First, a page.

Worldwide shipments of tablet computers dropped another 12.3 percent in the second quarter, falling to 38.7 million from 44.1 million one year ago, as the segment continues its steady decline from being a growth marketplace just seven years ago.
The preliminary figures, from research firm IDC’s latest worldwide quarterly tablet tracker, show that the decline comes as tablet makers modify their product lines to fit steadier demand for tablet devices with detachable keyboards, while consumers “hold off on purchases,” according to the company’s report.
The figures found that 65 percent of the tablets shipped in Q2 were Android machines, 26 percent ran iOS and the rest ran Windows. “Though this trend has been constant for years there are early signs of change as the Android vendor list has contracted and champions of the OS have begun to offer Windows-based products, hedging against the decline of Android slates,” the report continues.
“The market has spoken as consumers and enterprises seek more productive form factors and operating systems—it’s the reason we’re seeing continued growth in detachables,” Jitesh Ubrani, an IDC analyst, said in a statement. “At present, it’s difficult for Android to compete with iOS or Windows detachable products. However, the next 12 to 18 months will be very interesting as Google launches the next version of Android with better multi-tasking support and as they begin to bring together their two operating systems.”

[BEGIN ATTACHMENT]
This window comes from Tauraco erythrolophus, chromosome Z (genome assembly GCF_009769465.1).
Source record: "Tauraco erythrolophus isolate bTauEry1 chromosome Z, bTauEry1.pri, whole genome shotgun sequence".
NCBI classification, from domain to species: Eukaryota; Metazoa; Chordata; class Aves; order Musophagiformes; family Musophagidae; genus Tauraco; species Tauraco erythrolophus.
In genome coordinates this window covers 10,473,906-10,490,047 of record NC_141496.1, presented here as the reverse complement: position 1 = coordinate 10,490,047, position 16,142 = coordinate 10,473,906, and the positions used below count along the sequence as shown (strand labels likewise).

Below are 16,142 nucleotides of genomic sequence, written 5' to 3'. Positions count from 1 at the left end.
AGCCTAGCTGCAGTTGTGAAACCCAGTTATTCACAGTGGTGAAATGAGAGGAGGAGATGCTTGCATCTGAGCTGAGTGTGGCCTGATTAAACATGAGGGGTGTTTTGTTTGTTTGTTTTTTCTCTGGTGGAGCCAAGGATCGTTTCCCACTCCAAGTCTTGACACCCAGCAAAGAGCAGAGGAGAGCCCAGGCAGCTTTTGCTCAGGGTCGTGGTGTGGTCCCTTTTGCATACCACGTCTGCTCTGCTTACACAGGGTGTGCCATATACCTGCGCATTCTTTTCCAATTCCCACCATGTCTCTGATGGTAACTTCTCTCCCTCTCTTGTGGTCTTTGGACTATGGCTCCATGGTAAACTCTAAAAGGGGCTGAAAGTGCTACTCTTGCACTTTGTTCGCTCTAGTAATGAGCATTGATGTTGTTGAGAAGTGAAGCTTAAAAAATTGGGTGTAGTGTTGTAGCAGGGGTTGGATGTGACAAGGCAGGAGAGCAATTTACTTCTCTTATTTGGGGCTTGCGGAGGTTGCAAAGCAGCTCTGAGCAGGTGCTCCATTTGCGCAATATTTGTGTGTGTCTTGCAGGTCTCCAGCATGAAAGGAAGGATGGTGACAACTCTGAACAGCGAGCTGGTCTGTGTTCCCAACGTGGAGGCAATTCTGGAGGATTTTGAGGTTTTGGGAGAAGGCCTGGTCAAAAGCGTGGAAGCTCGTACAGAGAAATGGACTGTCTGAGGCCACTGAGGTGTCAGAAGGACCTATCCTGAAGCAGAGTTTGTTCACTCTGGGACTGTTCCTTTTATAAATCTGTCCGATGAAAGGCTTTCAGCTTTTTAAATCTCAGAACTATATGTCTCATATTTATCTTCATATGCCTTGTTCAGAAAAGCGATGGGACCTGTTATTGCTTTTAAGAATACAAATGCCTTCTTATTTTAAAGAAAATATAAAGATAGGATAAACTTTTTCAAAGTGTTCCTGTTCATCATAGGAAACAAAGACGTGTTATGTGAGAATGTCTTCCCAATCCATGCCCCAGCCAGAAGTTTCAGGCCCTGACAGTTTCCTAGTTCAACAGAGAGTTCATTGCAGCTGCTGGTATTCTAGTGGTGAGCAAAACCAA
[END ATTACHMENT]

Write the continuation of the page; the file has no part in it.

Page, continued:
One trend that’s being seen is a shift by vendors toward productivity-focused devices for both enterprise and consumer markets, said Ubrani. “That being said, there will always be a place for regular slates (without keyboards) as they still fare well in certain verticals and consumer use cases. For example, in emerging markets slate tablets are often used in an educational setting or consumers with limited disposable income sometimes opt for low cost slate to fulfill their daily computing needs.”
Breaking the pattern, though, one tablet vendor—Amazon—is continuing to sell plenty of its own Amazon-branded tablets despite the overall slowdown of the segment, according to IDC. Amazon sold 1.6 million Fire tablets in Q2 2016, which is a 1,208 percent increase from the 100,000 devices it sold in the same quarter a year ago.
The big sales rise for Amazon has come with its $50 Fire tablets, Ubrani told eWEEK, noting that it “has been a bigger hit than any of the tablets they’ve shipped in the past. While it’s a little too early to tell for sure, it seems that they’re not bound to the seasonality of the market anymore.”
Jean Philippe Bouchard, another IDC analyst, said in a statement that Amazon used “a very focused approach to positioning, price, and purpose” to capture a considerable share of the market. “Slate sales are declining but they still serve a purpose and will do so for a long time to come,” he added.
Apple shipped 10 million tablets in the latest quarter, compared to 11 million one year ago, while Samsung shipped 6 million tablets, down from 8 million a year ago, according to IDC’s figures. Lenovo shipped 2.5 million tablets, which was unchanged from a year ago. Huawei sold 2.2 million tablets, which is up 3.1 percent from a year ago. All other vendors combined sold 16.4 million tablets in the quarter, down from 21.3 million in the same quarter in 2015.
A similar tablet study in July of 2015 by ABI Research found that Q1 tablet shipments fell by 35 percent compared with the fourth quarter of 2014, giving the category its worst quarter-to-quarter decline since it was first tracked in 2009. Year-over-year, the decline was 16 percent.